Installation view of the <em>Melbourne Now</em> exhibition at The Ian Potter Centre: NGV Australia, Melbourne from 24 March – 20 August 2023. Image: Tom Ross

Kait James

Kait James
(Wadawurrung, b. 1977, Melbourne. Lives and works in Melbourne)

Kait James is a Wadawurrung artist living and working in Melbourne. In her practice she asks questions relating to self, perception and the collective lack of knowledge of Indigenous culture and community, exploring her identity as an Australian woman with Indigenous and Anglo heritage.

Utilising punch needling techniques, James embroiders found materials such as souvenir tea towels that reference colonial settlement, subverting their original message with contemporary Indigenous imagery and references relating to language, native title and authenticity.

The KLF (Koori Liberation Front), 2023, combines fabric collage, punch needling, embroidery and rug tufting techniques. In a continuation of James’s exploration of kitsch ‘Australiana’ tea towels and other found materials, The KLF (Koori Liberation Front) subverts the loaded visual language of souvenirs with Indigenous imagery and pop culture references. In a scene that unfolds across a series of three panels, punctuated by the words ‘Unjustified & Ancient’, James reckons with a long history of cultural erasure and misconceptions of First Nations people in Australia.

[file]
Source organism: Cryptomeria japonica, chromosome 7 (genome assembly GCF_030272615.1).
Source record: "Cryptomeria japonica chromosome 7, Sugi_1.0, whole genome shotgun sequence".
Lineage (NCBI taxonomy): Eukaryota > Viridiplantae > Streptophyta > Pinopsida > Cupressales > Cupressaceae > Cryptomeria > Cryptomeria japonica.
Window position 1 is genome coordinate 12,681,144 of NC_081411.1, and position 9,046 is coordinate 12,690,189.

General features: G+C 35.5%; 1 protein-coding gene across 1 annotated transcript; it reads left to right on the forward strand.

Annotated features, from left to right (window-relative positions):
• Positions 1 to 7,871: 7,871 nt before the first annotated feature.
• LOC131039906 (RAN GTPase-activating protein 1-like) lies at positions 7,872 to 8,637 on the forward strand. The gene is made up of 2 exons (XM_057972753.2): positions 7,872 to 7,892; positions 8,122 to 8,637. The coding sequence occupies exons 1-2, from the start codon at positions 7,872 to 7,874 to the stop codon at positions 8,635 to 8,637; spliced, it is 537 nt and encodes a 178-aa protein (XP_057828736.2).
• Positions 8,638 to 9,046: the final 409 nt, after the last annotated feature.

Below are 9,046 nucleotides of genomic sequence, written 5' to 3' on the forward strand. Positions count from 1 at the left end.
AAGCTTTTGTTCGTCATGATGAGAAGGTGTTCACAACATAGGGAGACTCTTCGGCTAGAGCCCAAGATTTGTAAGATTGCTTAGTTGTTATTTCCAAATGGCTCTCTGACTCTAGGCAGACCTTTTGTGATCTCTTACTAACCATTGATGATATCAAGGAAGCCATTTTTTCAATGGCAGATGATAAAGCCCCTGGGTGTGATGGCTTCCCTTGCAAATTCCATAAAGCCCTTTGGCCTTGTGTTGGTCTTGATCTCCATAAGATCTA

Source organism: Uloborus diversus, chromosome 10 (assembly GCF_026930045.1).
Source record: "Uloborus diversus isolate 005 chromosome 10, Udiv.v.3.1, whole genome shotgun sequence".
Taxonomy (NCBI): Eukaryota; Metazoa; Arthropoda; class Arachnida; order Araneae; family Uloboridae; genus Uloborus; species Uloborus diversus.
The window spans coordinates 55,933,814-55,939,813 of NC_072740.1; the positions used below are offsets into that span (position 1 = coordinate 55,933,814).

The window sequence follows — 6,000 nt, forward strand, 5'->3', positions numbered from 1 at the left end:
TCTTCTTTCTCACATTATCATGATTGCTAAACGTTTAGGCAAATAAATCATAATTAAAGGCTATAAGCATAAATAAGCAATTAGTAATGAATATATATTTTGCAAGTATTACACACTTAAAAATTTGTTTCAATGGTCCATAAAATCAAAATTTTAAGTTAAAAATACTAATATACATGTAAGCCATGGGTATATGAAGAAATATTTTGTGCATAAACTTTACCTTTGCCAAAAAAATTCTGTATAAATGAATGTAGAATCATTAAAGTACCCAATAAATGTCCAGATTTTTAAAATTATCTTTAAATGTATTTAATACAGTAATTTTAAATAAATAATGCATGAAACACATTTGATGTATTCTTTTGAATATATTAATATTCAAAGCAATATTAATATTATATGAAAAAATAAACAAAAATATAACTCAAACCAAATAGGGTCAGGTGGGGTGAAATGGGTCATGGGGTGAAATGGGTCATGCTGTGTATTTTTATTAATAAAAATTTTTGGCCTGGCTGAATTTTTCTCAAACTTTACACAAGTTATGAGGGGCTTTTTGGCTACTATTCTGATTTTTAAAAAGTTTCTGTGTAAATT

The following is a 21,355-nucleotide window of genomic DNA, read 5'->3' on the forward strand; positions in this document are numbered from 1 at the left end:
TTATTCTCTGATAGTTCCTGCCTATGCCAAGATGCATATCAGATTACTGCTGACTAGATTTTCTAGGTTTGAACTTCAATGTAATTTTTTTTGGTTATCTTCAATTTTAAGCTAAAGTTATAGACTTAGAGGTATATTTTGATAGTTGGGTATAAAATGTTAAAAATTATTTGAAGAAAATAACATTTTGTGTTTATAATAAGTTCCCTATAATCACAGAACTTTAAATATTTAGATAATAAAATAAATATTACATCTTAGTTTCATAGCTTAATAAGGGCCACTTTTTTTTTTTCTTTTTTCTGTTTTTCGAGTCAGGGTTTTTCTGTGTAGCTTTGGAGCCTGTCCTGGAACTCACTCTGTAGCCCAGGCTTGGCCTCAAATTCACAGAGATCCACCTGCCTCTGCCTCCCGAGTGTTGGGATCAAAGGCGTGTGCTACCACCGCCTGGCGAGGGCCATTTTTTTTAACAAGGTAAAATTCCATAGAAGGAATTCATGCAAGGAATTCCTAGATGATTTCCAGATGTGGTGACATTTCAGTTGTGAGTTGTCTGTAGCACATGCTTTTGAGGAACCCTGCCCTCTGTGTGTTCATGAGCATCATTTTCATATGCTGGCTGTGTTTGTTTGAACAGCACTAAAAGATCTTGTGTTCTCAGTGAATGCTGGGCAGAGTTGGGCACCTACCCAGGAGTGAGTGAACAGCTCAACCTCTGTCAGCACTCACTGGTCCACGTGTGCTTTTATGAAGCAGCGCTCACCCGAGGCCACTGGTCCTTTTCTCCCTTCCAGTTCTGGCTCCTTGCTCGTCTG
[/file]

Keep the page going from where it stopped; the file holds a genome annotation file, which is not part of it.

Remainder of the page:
KLF is also a play on words that takes inspiration from the popular, albeit controversial, 1990s British electronic band Kopyright Liberation Front. James is known for maintaining an idiosyncratic tone throughout her practice, navigating injustices with optimism and humour. Koori Liberation Front talks of emancipation, alienation and chaos, utilising found and historical motifs to navigate a space outside of colonisation.

James completed a Bachelor of Media Arts and Photography at RMIT University in 2001 but only returned to her art practice in 2018 following a long hiatus. Since then, she has held solo exhibitions at the Koorie Heritage Trust and Art Gallery of Ballarat. In 2019, she was the winner of Craft Victoria’s Emerging Artist Award and the Koori Art Show’s Reconciliation award. She was also a finalist in the Churchie National Emerging Artist award, the King Wood Mallesons Art Prize and the Wangaratta Contemporary Textile Award. Her work is held in the collections of the Koorie Heritage Trust, Geelong Gallery, Art Gallery of Ballarat, Monash University Museum of Art and the National Gallery of Victoria.